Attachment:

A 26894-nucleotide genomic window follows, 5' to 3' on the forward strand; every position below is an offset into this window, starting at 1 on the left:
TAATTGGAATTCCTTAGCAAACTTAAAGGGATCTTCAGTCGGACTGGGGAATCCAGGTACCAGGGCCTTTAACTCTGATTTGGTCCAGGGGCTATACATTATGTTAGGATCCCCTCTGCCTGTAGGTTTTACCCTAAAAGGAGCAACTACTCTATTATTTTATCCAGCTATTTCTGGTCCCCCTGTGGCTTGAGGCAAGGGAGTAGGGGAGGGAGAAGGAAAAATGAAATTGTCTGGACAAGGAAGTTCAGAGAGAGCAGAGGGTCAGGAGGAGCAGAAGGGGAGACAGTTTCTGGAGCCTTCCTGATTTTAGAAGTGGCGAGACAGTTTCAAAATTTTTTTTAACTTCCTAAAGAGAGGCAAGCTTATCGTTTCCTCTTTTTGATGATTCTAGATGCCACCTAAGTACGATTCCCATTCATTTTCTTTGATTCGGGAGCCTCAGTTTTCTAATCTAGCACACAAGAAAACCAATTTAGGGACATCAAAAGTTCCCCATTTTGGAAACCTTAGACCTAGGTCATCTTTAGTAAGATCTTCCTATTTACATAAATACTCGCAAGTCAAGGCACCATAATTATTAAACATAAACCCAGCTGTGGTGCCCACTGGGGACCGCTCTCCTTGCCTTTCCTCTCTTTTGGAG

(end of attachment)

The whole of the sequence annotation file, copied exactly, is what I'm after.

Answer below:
A 26894-nucleotide genomic window follows, 5' to 3' on the forward strand; every position below is an offset into this window, starting at 1 on the left:
TAATTGGAATTCCTTAGCAAACTTAAAGGGATCTTCAGTCGGACTGGGGAATCCAGGTACCAGGGCCTTTAACTCTGATTTGGTCCAGGGGCTATACATTATGTTAGGATCCCCTCTGCCTGTAGGTTTTACCCTAAAAGGAGCAACTACTCTATTATTTTATCCAGCTATTTCTGGTCCCCCTGTGGCTTGAGGCAAGGGAGTAGGGGAGGGAGAAGGAAAAATGAAATTGTCTGGACAAGGAAGTTCAGAGAGAGCAGAGGGTCAGGAGGAGCAGAAGGGGAGACAGTTTCTGGAGCCTTCCTGATTTTAGAAGTGGCGAGACAGTTTCAAAATTTTTTTTAACTTCCTAAAGAGAGGCAAGCTTATCGTTTCCTCTTTTTGATGATTCTAGATGCCACCTAAGTACGATTCCCATTCATTTTCTTTGATTCGGGAGCCTCAGTTTTCTAATCTAGCACACAAGAAAACCAATTTAGGGACATCAAAAGTTCCCCATTTTGGAAACCTTAGACCTAGGTCATCTTTAGTAAGATCTTCCTATTTACATAAATACTCGCAAGTCAAGGCACCATAATTATTAAACATAAACCCAGCTGTGGTGCCCACTGGGGACCGCTCTCCTTGCCTTTCCTCTCTTTTGGAG